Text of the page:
|W O R L D||
Sunday, August 15, 1999
4 Russian soldiers killed
Armed supporters of Saudi dissident Osama Bin Laden guard the anti-United States rally on Friday, Aug 13, 1999 in Lahore. Partcipants are chanting slogans in favour of Laden, who is wanted by United States government claiming his involvement in bombings of American embassies in Nairobi and Tanzania. Laden is hiding in Afghanistan. AP/PTI
Laden for trial: USA
USA drags its feet on world
4 Russian soldiers killed in Dagestan
MOSCOW, Aug 14 (AFP) Four soldiers were killed and 13 injured overnight in Dagestans southwest, where Russia mounted an offensive against Islamic rebels using helicopter gunships and combat aircraft, official reports said today.
The casualty report, carried by the Interfax news agency, was the first to be given by the Russain Interior Ministry since the offensive was announced yesterday against the fighters who have invaded its southern republic of Dagestan and warned of striking their rear bases in neighbouring Chechnya.
The effectiveness of the air strikes, whose intensity had not let up during the night, was very great. The Itar-Tass news agency said quoting Dagestans Interior Ministry.
General Viktor Kazantsev, who heads the North Caucasus military region, was quoted by Moscow Echo Radio as saying that the Islamists had suffered very serious losses and were progressively being dislodged from the hills they occupied.
The fighters are suffering big losses, and we hear on our radio monitoring that (guerrilla leader Shamil) Basayev is begging in the name of Allah for reinforcements from Chechnya, Kazantsev told Moscow echo.
The operation to retake the zones of southwest Dagestan occupied for the past week by the Islamists should be over in two days, the general affirmend.
Some 1,200 fighters, according to Russian Interior Ministry figures, crossed from Chechnya into Dagestan last Saturday, seizing control of several villages and proclaiming the region an independent Islamic state.
DPA adds: Russia said on Saturday that its troops have partially surrounded the Moslem rebels fighting in Dagestan.
The rebels, most of whom infiltrated from Chechnya, had suffered heavy losses in the Tsumadi region, Russian news agency reports said.
However, the insurgents were still in a stronger position in the Border region of Botlikh.
Russian losses during the night were given as four dead and 13 wounded. There were no independent reports from the battle zone.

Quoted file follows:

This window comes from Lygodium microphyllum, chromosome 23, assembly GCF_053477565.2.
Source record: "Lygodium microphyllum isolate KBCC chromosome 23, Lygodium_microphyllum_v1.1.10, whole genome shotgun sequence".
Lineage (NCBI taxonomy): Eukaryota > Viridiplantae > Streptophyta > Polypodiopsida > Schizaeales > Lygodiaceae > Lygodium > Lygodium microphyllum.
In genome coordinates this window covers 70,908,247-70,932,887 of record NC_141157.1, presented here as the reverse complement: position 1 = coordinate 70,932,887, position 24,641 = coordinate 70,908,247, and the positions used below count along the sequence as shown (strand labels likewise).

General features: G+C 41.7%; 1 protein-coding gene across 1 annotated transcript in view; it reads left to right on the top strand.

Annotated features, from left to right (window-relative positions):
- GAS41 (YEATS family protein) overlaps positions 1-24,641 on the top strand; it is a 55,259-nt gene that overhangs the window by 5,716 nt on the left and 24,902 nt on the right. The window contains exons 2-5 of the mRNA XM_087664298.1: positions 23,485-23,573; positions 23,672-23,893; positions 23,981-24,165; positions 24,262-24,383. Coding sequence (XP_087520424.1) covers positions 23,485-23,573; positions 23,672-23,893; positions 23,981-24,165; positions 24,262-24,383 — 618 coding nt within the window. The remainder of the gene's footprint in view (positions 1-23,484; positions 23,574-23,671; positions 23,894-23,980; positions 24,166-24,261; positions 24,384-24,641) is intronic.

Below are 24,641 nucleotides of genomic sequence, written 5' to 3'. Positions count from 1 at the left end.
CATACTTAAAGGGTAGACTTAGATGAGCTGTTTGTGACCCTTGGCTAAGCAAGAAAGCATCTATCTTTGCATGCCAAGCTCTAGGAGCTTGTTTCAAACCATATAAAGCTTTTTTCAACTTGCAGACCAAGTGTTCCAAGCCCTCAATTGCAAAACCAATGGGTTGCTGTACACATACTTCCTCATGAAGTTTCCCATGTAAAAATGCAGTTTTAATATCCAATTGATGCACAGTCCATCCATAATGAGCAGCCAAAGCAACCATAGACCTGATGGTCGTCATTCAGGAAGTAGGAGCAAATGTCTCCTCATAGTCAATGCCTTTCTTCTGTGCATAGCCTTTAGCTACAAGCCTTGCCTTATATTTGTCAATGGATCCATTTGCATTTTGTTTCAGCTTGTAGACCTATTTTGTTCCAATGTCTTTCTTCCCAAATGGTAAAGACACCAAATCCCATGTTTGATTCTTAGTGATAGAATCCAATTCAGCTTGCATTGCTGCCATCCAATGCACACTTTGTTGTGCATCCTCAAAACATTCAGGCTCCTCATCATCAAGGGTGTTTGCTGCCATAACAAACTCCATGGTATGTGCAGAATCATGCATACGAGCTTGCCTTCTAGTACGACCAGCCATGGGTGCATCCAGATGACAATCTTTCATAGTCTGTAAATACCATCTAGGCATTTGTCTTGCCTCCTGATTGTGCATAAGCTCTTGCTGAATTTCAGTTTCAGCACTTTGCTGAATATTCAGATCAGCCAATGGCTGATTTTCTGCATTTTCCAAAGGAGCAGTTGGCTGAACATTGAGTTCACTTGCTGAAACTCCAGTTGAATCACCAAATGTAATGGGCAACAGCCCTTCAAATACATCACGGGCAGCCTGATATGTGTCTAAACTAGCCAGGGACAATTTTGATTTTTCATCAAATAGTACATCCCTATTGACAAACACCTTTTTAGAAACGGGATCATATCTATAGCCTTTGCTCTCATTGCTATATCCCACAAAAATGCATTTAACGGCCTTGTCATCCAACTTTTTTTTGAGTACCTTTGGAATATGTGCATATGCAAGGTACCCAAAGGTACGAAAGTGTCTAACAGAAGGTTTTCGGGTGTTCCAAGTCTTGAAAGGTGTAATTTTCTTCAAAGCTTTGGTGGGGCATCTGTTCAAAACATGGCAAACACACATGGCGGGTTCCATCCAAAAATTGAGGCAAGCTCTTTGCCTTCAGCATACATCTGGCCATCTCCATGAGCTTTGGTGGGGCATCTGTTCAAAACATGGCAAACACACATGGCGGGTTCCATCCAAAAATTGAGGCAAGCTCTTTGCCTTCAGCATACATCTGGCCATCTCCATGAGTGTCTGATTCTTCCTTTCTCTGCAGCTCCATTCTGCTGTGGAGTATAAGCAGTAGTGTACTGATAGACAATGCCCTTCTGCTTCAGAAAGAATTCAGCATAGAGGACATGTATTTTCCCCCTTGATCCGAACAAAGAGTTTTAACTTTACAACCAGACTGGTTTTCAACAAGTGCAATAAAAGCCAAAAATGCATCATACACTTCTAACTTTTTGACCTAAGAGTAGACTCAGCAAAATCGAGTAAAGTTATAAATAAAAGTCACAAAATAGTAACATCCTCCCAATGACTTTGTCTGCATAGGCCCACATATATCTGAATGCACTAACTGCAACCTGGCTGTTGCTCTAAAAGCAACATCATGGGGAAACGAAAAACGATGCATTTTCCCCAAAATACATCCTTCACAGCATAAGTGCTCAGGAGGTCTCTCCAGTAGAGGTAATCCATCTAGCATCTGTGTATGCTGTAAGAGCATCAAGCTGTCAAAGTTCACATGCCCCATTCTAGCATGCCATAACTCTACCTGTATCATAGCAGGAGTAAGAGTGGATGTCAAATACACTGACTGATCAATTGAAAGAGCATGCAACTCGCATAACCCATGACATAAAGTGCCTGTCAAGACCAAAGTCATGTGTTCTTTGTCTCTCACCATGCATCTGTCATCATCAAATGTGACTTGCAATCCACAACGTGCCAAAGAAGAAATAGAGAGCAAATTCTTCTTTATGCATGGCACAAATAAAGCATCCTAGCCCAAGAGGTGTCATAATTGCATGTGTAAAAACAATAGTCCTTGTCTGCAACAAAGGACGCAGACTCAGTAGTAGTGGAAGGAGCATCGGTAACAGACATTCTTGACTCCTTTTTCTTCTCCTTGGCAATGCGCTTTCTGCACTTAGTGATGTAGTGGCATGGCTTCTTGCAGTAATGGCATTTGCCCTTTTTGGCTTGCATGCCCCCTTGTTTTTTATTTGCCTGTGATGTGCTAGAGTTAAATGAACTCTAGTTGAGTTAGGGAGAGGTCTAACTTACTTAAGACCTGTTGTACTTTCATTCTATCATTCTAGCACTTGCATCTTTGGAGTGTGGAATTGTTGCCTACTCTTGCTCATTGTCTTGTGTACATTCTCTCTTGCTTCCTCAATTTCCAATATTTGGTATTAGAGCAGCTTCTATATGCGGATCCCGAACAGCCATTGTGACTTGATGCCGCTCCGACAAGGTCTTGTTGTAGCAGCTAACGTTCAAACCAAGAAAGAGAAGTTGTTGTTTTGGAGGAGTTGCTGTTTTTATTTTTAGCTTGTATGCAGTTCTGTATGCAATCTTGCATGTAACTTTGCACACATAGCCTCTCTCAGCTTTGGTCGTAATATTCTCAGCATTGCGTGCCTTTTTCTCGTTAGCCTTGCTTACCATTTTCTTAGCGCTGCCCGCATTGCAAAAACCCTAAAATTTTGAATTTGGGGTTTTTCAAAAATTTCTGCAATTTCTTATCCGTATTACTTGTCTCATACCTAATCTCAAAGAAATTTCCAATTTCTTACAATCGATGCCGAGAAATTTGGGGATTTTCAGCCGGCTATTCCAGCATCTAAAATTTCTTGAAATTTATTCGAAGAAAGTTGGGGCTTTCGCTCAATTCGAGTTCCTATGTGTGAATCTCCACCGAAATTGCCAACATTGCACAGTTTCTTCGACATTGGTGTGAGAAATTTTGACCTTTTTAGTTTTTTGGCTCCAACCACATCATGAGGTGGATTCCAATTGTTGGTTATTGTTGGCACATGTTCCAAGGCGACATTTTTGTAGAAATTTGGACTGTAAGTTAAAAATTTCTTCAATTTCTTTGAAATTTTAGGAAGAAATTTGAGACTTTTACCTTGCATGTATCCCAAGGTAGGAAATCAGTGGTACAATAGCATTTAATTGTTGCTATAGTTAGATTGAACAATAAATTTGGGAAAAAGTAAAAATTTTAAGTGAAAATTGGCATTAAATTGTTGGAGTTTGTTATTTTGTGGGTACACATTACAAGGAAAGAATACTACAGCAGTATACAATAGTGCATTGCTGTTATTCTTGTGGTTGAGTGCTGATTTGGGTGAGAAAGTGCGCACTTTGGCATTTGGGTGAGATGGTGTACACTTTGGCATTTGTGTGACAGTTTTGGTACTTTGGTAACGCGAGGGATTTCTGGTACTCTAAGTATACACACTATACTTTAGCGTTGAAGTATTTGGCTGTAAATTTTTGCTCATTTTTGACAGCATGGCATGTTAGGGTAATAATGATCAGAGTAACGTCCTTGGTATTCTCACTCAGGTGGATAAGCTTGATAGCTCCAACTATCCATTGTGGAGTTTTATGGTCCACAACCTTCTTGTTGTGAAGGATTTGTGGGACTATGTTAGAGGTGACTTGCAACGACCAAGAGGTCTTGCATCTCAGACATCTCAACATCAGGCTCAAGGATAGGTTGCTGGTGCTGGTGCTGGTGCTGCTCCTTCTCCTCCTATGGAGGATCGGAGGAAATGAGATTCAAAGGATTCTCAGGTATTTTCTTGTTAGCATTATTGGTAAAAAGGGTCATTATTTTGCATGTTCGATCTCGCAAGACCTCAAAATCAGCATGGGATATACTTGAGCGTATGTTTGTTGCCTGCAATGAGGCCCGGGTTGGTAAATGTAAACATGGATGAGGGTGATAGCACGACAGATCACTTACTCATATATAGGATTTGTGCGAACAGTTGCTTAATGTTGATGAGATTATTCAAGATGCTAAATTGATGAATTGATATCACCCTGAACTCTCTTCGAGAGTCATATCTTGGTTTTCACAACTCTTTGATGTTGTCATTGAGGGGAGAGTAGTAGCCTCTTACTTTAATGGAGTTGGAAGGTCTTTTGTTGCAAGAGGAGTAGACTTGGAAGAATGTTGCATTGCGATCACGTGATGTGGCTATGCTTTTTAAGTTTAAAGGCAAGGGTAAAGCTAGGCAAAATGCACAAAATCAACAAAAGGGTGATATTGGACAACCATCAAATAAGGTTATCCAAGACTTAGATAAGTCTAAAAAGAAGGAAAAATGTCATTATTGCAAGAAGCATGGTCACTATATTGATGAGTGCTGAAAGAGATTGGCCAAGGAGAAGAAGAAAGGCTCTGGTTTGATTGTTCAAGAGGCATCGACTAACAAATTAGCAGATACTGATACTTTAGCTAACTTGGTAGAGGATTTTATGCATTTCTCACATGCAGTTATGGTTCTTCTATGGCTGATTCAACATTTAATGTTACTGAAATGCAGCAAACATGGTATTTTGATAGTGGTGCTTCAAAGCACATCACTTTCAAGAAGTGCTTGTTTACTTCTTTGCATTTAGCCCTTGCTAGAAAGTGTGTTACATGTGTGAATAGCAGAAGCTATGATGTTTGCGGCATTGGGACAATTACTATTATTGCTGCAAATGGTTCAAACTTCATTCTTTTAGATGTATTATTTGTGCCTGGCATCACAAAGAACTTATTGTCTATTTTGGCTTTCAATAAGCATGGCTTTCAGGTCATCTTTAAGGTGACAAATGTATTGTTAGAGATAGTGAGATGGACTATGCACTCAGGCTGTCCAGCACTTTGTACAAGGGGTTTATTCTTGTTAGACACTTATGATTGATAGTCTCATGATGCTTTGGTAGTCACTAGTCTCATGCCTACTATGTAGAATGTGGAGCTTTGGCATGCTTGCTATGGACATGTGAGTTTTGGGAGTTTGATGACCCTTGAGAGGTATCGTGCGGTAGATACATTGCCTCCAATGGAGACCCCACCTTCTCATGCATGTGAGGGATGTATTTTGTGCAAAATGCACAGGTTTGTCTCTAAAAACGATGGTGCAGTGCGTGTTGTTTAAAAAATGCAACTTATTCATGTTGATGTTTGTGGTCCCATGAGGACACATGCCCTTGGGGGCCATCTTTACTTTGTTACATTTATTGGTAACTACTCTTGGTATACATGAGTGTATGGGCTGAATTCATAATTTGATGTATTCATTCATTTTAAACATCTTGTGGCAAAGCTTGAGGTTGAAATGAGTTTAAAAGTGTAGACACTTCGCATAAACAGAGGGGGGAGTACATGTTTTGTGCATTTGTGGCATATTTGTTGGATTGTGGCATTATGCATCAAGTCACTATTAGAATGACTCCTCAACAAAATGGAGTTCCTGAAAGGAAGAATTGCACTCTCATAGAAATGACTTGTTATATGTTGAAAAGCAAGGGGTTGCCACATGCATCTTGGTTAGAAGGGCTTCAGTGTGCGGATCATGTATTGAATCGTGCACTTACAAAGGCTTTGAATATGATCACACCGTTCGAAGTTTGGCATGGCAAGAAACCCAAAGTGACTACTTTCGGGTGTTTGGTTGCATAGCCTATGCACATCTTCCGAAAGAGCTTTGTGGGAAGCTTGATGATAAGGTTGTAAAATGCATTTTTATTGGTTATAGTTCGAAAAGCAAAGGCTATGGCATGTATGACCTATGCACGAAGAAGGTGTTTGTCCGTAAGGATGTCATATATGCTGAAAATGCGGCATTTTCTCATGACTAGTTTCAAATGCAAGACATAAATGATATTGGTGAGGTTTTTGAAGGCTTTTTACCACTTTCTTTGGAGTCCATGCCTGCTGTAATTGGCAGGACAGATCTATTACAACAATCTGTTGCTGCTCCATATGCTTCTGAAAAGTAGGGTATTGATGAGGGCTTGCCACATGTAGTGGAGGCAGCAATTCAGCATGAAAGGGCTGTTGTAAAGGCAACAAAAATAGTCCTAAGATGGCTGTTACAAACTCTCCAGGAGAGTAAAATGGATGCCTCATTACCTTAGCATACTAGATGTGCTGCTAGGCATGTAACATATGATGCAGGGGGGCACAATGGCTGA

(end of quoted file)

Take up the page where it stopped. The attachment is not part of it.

In addition to ground troops the Russian side was employing artillery, helicopters and jet fighters in the offensive begun on Friday.
Most of the civilian population, meanwhile, had fled from the disputed border area between Dagestan and Chechnya.
Prime Minister, Vladimir Putin, has said the insurgency
would be put down by the end of the month. The Russian
forces were also authorised to fire at targets in the
breakaway Chechen republic if necessary.
Deport Laden for trial: USA
WASHINGTON, Aug 14 (AFP) The USA is negotiating with Afghanistans hardline Islamic Taliban on sending alleged terrorist Osama bin Laden to stand trial in a third country, NBC news reported on its website today.
Quoting a senior US official, NBC said Washington hoped to convince the Taliban to send Laden to either Egypt or Saudi Arabia to answer charges that he had masterminded the bombings of two US embassies in Africa, a year ago.
Abdul Hakeem Mujahid, the Talibans UN representative, told NBC news, the USA had asked that Laden be deported.
If Osama bin Laden himself wants to go to any other country, we will support the idea and even facilitate his departure to any other country, a Mujahid said.
But if Laden were to leave the shelter of the Taliban, which controls 80 per cent of Afghanistan, it is unlikely he would go to Egypt where he has been linked to a plot to kill President Hosni Mubarak or Saudi Arabia where he is suspected of involvement in a bomb attack that killed five US servicemen, reported NBC.
Liberian rebels free 96 hostages, all safe
MONROVIA, Aug 14 (Reuters) All captives, including some western aid workers, held by an armed group in Liberia have been freed, ending the regions second hostage crisis in less than two weeks, aid agencies and diplomats said today.